‘Monument of shame’
On Wednesday, as Mr Shapira was preparing to hit publish on his website, German far-right politician Bjoern Hoecke addressed a beer hall full of supporters in Dresden.
Referring to the Berlin memorial, he accused Germans of being “the only people in the world to plant a monument of shame in the heart of its capital” and called for a “180 degree turn” in Holocaust remembrance.
The timing was a coincidence, according to Mr Shapira, but he said his project was motivated in part by concern over a trend in European and US politics which he saw as a threat to the lessons of the Holocaust.
“I hear a lot of young people saying that they don’t feel guilty and they don’t want to feel guilty, and they shouldn’t, it’s not their fault and it’s not their responsibility, but what is their responsibility is what’s going on right now in Germany.
“I am worried that younger people fail to understand the importance of these memorials. They’re not there for me – for Jews – or for the victims, they are there for the people of today, for their moral compass. So they know not to elect the guys with the Hitler haircuts, because we could end up right where we were 80 years ago.”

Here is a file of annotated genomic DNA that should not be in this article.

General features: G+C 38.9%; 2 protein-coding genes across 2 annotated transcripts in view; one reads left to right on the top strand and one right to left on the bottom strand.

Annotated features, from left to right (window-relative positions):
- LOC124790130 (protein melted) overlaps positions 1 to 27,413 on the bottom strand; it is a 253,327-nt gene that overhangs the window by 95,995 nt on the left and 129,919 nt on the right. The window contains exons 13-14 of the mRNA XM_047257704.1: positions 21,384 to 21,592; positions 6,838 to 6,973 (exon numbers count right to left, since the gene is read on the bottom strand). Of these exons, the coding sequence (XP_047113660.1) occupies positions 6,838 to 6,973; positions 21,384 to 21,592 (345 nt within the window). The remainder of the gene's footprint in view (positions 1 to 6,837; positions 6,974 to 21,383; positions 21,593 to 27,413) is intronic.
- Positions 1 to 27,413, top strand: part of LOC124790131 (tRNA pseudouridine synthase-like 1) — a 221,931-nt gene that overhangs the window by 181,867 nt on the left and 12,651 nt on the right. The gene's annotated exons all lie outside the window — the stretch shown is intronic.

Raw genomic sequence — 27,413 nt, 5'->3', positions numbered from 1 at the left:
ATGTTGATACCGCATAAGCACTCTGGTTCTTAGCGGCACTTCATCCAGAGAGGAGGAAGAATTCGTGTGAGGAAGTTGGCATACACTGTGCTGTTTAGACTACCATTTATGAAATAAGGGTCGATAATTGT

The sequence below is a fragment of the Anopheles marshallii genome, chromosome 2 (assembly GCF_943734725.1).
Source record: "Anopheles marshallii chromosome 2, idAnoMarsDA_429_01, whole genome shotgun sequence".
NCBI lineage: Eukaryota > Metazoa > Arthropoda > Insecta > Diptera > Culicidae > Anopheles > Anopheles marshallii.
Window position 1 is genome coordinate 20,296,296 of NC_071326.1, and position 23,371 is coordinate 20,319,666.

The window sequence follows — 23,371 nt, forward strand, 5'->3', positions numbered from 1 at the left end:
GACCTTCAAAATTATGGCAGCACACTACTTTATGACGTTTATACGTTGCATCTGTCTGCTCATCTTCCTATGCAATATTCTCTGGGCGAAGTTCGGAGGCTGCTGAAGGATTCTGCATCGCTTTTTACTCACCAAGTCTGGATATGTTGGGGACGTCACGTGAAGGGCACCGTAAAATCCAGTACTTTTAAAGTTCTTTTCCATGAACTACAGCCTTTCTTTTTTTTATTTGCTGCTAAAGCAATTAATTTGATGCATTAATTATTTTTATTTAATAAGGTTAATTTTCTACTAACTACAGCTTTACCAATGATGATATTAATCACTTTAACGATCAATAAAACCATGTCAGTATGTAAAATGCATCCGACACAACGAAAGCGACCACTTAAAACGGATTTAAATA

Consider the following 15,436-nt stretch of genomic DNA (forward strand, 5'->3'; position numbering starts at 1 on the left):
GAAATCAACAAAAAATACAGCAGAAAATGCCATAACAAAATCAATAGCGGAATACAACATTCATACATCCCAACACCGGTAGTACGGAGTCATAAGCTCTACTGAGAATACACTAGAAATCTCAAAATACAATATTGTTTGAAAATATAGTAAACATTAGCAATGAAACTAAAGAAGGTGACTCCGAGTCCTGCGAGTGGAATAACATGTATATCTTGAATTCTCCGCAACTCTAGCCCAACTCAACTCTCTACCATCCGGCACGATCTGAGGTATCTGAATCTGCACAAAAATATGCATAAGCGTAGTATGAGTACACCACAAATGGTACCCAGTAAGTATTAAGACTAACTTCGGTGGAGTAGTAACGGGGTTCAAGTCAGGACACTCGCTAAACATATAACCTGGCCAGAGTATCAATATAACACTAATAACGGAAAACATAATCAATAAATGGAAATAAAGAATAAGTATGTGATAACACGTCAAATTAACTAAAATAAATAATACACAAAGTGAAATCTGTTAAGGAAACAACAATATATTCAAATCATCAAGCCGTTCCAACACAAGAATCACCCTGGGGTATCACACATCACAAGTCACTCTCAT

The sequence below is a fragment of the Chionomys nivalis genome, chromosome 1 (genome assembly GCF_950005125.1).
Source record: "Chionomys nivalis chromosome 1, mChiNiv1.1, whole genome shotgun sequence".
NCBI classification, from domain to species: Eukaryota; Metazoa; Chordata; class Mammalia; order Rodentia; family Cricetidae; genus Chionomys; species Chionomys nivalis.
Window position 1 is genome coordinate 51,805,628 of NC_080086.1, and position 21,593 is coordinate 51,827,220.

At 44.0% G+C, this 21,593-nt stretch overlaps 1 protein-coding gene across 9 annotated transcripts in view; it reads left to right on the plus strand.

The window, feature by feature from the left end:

So far one person has emailed to request that his picture be taken down, and Mr Shapira said the young man expressed regret over his pose. But the rest of the images will remain on the site and Mr Shapira may expand his project.
“Lets see what happens, let’s see how many stupid, inappropriate pictures I have to see on the internet,” he said.
“And if you’re asking me is this right or wrong, then that’s a good thing. It doesn’t have to be one or the other, just having the debate is good.”